What Is Fetal Macrosomia?
Fetal Macrosomia — sometimes called “big baby” — is a condition where a fetus grows exceptionally large before birth. When a baby is very large, vaginal delivery becomes more difficult and risky.
Is Fetal Macrosomia Dangerous?
Most of the time, babies born with fetal macrosomia do not experience any problems. However, a mother who is pregnant with a baby with macrosomia is considered to have a high-risk pregnancy. Both the baby and the mother could have serious, even life-threatening medical complications.
A baby with macrosomia could be born with birth injuries. Possible complications include shoulder dystocia, which happens when the baby’s shoulder gets stuck behind the mother’s pelvic bone during birth, nerve damage, and problems caused by a lack of oxygen.
Risks to the mothers of babies with macrosomia include vaginal tearing, an increased risk of bleeding, and uterine rupture for mothers who have previously had a C-section.
In some cases, babies will need to be delivered by C-section or by a forceps or vacuum-assisted delivery. A C-section delivery is especially likely to be recommended when the baby is estimated to weigh more than 11 pounds, or to weigh more than 9 pounds 15 ounces if the mother is diabetic, or if the mother previously had a baby with shoulder dystocia.
The risks become higher if fetal macrosomia is not properly diagnosed or medically monitored during the mother’s pregnancy, or if there is a problem with the medical care during delivery.
What Exactly Is Fetal Macrosomia?
Fetal macrosomia is diagnosed by the baby’s estimated weight at birth. Some doctors consider babies to have macrosomia if the babies are more than 8 pounds 13 ounces. Other doctors use 9 pounds 15 ounces as the cut-off point. Babies with macrosomia weigh more than approximately 90% of other babies.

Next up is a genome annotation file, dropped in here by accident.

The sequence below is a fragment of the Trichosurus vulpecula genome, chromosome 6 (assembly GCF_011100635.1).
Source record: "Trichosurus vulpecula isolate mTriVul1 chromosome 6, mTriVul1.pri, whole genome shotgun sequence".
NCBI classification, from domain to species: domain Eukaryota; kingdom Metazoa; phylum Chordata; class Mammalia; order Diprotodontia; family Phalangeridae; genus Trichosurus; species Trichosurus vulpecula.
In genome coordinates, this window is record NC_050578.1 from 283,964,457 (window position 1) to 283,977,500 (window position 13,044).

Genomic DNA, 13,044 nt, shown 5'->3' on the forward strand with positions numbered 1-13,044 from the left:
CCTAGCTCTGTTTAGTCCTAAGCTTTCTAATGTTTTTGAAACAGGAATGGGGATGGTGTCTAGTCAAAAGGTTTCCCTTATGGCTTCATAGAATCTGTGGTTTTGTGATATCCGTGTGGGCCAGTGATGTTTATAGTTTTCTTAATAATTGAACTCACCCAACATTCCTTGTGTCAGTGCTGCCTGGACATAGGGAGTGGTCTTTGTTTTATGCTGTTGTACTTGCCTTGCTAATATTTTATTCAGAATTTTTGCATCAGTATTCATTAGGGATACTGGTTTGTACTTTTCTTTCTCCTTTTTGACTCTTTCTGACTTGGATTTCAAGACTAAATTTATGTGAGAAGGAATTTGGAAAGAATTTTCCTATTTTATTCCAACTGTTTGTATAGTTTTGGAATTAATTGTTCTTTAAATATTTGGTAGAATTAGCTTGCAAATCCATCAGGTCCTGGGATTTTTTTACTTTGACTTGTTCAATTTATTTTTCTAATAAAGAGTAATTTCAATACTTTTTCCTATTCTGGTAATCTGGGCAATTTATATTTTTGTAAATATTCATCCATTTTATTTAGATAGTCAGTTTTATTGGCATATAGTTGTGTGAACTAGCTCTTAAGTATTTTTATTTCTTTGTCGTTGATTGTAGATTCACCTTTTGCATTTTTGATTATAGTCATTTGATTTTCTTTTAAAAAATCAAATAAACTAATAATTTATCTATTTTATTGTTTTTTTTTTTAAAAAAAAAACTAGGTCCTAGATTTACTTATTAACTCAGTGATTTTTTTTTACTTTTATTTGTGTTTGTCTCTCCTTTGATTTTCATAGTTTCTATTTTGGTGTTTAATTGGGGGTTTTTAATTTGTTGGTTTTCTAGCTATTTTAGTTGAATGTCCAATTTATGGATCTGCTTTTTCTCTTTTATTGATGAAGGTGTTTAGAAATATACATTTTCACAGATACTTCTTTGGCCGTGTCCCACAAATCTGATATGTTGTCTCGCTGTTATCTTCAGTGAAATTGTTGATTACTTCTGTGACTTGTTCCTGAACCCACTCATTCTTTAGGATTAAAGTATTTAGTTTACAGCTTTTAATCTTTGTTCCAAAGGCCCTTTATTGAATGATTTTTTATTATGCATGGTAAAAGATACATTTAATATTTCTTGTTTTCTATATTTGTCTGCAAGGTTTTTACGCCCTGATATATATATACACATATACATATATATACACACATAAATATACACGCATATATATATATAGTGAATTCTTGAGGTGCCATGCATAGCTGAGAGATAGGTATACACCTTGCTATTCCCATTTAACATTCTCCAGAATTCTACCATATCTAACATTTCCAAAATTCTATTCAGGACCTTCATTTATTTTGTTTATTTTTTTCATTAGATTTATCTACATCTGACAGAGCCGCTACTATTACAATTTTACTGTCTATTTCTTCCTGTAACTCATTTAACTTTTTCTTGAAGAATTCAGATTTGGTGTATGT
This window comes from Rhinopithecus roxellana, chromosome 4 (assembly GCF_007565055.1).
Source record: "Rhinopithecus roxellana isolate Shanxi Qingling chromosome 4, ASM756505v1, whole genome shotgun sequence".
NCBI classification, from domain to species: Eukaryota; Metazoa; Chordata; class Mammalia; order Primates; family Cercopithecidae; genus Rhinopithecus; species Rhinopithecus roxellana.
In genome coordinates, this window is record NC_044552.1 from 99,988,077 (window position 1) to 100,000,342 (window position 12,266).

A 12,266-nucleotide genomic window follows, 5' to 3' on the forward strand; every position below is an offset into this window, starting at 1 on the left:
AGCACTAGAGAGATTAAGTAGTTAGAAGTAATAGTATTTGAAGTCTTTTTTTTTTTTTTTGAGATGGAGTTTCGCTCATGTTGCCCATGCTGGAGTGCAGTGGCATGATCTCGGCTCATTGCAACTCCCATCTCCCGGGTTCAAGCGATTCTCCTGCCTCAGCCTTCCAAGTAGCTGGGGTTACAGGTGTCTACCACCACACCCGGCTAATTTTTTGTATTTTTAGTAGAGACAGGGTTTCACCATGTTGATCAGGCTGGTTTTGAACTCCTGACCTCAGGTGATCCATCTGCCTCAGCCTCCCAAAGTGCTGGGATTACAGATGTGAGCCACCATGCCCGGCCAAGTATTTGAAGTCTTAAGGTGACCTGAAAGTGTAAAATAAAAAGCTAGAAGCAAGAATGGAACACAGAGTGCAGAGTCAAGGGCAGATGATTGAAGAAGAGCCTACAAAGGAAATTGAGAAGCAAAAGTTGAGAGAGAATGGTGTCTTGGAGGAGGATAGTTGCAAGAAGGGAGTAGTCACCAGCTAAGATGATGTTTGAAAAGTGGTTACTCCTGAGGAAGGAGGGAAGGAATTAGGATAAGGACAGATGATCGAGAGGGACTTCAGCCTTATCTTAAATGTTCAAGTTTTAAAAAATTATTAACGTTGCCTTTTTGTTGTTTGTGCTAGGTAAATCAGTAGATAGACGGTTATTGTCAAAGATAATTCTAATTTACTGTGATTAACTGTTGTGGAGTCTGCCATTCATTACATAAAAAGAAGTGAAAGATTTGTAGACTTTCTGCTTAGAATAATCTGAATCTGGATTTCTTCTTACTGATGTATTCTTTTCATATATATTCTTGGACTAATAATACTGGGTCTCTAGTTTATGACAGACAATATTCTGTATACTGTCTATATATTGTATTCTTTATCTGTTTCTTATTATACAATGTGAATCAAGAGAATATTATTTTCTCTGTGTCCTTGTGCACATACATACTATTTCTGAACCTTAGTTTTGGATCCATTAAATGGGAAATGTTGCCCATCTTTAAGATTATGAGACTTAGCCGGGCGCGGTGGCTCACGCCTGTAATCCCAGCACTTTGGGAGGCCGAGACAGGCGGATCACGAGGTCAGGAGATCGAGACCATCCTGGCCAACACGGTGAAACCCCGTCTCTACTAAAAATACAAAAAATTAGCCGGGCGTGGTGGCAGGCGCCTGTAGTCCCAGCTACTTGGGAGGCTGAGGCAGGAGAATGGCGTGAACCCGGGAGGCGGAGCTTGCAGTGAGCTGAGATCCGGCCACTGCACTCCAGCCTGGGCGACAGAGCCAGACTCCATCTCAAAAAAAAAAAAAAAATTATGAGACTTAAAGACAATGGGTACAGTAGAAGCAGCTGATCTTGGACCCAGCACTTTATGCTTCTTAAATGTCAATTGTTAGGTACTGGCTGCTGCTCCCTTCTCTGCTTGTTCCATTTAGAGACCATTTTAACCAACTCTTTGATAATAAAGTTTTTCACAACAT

Fetal macrosomia is fairly common, affecting about 10 percent of births.
What Causes Fetal Macrosomia?
There are several factors that are known to increase the risk of fetal macrosomia. However, sometimes a baby can have fetal macrosomia even when none of the risk factors are present.
If any of these risk factors are present during pregnancy, the mother should be carefully monitored:
- Diabetes — gestational or Type 1 or Type 2. If the mother’s glucose levels are high, the baby may get more nutrients than needed. Mothers with diabetes are ten times more likely to have macrosomic babies, so doctors should be especially careful to monitor them.
- Weight — obesity and/or a large weight gain during pregnancy. Mothers who were obese before pregnancy and gain more than 20 pounds while pregnant, or mothers who were not overweight before pregnancy and gain more than 35 pounds have a higher risk of fetal macrosomia.
- Pregnancy that lasts longer than 40 weeks.
- The mother previously delivered a baby with macrosomia.
- The mother herself was born with macrosomia.
- Male babies are more likely than female babies to have fetal macrosomia.
How is Fetal Macrosomia Diagnosed?